3. U-VISA

U Visa gives legal status to immigrants, including undocumented immigrants, who have been victims of serious crimes in the United States. Such crimes including, but are not limited to, sexual abuse, domestic violence, involuntary servitude, sexual exploitation, kidnapping, trafficking, and rape. With a U Visa, the immigrant may stay and work in the U.S for up to four years. After three years, however, a victim with a U visa may apply for a green card. The goal of the psychological evaluation is to assess the extent of serious physical, mental, or emotional consequences of the experience. An applicant for a U Visa has to be willing to assist the police and/or District Attorney’s Office in the investigation and/or with the prosecution of the criminal.

4. POLITICAL ASYLUM

Applicants for political asylum often have been exposed to extreme deprivation, severe abuse, and even torture in their home country. Frequently, the mistreatment is associated with a political, religious, and/or ethnic persecution. At some point, the individual flees his or her country to the United States and files a Political Asylum claim.
The purpose of an immigration evaluation in asylum cases is to collect information about this mistreatment and to examine the psychological impact that these circumstances have had on the immigrant. It is most common that the individual has developed psychological problems as a result of the abuse, such as Post-Traumatic Stress Disorders (PTSD), severe anxiety, and/or depression.
If your immigration case involves is political asylum, it is important to assess the extent and severity of your original trauma, whether you continue to suffer from psychological symptoms after your arrival in the U.S., and how long-lasting the psychological ramifications could be.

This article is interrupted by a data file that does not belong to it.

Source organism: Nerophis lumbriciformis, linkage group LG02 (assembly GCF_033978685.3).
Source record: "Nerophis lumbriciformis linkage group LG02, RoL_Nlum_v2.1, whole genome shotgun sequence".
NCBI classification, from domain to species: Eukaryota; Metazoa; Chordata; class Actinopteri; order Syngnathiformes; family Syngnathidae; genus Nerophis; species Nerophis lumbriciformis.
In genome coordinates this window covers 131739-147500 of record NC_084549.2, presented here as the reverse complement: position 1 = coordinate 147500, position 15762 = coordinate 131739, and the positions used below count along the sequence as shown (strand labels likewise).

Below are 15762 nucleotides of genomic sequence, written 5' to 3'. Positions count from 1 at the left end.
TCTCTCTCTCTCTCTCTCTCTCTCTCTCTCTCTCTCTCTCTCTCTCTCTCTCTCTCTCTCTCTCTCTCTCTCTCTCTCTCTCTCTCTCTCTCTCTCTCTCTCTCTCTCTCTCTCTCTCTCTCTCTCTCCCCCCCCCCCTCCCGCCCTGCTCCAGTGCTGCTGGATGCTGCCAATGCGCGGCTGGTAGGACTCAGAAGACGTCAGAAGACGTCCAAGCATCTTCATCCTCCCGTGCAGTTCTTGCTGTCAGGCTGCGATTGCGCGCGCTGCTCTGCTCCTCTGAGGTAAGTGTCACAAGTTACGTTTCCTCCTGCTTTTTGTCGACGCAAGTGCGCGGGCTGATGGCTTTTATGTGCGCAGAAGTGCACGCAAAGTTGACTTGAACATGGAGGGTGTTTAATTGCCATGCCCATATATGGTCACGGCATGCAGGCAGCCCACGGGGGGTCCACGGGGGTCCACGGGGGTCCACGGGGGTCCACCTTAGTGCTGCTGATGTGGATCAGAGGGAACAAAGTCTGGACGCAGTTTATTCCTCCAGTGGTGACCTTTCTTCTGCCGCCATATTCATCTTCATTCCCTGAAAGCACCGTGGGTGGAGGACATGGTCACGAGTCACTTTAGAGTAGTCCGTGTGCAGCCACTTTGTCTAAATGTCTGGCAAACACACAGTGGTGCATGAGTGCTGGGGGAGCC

In addition to the legal aid you are receiving, an immigration evaluation therapist can help you communicate and document the mental health aspects of your case.

Over the last 20 years of my practice, I have worked with diverse cultural populations as well as conducted many immigration evaluations. Having a thorough and completed evaluation report could make a huge difference in the outcome of your case at trial or on appeal. Additionally, in my experience conducting many immigration evaluations, I have seen that for many individuals and families, having an opportunity to talk about the difficulties, stressors and even traumas associated with their immigration process is an important empowering and healing step. Sharing their hardships, pains, and the challenges that they have fought to overcome allows many immigrants to appreciate their strength as well as identify areas in which they could use more emotional help and support. Each immigration situation is different, and I approach each case and each person individually. My goal is to provide you with a place where you feel safe, supported, respected, and helped in this complicated process.

 

5. T-VISA

 For victims of human trafficking (and their immediate family) if they agree to assist law enforcement.